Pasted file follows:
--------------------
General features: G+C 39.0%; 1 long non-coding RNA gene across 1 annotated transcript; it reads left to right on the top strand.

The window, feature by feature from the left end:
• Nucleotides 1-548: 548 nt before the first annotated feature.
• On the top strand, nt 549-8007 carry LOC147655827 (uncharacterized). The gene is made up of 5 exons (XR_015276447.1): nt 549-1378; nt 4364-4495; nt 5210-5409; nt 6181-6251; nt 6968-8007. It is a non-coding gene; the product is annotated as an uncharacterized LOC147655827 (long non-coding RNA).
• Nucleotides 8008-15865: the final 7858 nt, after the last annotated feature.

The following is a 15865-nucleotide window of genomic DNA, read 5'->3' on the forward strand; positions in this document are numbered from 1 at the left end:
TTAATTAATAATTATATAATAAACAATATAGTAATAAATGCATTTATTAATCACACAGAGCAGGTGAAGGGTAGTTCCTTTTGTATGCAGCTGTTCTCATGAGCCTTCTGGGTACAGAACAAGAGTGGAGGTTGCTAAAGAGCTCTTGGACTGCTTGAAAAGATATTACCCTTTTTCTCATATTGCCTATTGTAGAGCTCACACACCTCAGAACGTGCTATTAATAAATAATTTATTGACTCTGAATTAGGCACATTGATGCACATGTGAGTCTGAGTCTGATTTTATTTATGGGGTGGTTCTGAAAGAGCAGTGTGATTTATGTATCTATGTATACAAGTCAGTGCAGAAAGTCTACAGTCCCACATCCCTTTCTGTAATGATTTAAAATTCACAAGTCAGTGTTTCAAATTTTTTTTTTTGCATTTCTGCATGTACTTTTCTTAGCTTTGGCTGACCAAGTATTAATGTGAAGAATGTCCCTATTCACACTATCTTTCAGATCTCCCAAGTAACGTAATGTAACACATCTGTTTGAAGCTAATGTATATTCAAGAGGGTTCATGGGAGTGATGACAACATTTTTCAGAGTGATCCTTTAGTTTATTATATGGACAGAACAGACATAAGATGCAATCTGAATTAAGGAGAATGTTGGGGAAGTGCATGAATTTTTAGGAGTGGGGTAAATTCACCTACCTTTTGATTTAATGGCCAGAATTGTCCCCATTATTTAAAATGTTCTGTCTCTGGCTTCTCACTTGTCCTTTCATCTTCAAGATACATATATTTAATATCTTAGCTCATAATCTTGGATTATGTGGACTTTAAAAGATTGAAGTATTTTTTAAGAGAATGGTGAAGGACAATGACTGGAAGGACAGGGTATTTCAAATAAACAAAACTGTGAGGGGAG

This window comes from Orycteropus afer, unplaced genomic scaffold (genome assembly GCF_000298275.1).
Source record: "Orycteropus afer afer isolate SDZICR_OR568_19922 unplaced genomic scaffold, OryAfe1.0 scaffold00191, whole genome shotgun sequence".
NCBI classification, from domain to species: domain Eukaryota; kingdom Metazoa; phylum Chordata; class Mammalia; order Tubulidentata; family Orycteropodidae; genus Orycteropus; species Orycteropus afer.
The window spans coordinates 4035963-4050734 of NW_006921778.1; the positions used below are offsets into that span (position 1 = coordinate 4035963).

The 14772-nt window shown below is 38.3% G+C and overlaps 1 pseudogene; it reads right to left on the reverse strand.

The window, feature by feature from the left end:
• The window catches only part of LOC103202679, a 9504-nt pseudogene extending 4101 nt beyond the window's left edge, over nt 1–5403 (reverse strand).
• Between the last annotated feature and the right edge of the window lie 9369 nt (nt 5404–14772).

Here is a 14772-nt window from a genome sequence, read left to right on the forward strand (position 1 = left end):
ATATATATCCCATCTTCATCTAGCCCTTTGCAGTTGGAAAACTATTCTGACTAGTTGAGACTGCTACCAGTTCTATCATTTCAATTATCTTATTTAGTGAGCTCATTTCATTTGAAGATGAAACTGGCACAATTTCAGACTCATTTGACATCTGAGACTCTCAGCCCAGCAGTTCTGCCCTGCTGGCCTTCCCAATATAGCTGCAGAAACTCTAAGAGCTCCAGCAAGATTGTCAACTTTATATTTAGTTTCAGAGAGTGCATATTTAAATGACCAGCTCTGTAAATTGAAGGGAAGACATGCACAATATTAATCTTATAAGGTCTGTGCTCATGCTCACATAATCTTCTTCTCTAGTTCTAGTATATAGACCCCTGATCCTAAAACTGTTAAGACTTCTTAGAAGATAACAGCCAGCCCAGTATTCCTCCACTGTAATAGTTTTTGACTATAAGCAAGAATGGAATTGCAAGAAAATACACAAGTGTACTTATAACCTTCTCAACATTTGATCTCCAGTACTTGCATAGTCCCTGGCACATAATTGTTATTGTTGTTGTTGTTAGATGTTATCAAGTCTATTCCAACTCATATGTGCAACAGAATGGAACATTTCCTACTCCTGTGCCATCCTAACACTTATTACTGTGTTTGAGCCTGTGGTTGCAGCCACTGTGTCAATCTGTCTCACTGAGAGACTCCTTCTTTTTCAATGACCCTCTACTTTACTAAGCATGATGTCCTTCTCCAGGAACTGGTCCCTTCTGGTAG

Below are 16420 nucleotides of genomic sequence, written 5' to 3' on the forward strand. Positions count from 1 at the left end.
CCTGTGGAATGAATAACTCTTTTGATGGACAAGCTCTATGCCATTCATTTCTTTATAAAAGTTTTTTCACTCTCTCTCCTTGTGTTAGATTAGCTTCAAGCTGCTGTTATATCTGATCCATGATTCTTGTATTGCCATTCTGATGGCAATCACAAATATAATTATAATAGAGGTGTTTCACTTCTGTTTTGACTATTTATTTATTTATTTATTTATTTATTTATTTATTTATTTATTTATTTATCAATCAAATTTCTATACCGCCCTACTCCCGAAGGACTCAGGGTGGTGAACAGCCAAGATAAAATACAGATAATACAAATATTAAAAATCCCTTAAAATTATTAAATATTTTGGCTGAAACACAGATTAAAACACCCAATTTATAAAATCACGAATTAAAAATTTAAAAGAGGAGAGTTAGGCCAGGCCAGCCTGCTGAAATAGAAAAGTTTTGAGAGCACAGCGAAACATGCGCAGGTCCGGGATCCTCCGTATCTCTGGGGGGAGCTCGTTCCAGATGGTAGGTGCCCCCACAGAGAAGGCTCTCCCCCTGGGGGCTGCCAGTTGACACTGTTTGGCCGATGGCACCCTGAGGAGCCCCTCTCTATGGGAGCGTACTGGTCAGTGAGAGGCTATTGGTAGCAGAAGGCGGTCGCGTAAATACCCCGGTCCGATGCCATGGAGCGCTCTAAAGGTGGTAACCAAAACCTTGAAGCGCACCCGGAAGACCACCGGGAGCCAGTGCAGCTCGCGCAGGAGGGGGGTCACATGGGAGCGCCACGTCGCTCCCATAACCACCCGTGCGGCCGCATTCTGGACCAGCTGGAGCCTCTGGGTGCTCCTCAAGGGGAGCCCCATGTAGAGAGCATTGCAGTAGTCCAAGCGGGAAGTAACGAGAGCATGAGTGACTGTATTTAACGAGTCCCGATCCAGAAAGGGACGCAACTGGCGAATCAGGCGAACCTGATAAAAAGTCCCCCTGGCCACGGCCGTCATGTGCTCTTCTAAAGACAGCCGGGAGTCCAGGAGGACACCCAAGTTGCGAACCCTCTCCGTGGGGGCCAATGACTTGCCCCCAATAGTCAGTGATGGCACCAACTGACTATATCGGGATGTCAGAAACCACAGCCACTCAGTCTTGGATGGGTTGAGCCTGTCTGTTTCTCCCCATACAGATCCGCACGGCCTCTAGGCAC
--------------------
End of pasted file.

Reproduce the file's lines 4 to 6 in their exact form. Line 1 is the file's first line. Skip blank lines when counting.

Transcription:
• On the top strand, nt 549-8007 carry LOC147655827 (uncharacterized). The gene is made up of 5 exons (XR_015276447.1): nt 549-1378; nt 4364-4495; nt 5210-5409; nt 6181-6251; nt 6968-8007. It is a non-coding gene; the product is annotated as an uncharacterized LOC147655827 (long non-coding RNA).
• Nucleotides 8008-15865: the final 7858 nt, after the last annotated feature.

The following is a 15865-nucleotide window of genomic DNA, read 5'->3' on the forward strand; positions in this document are numbered from 1 at the left end: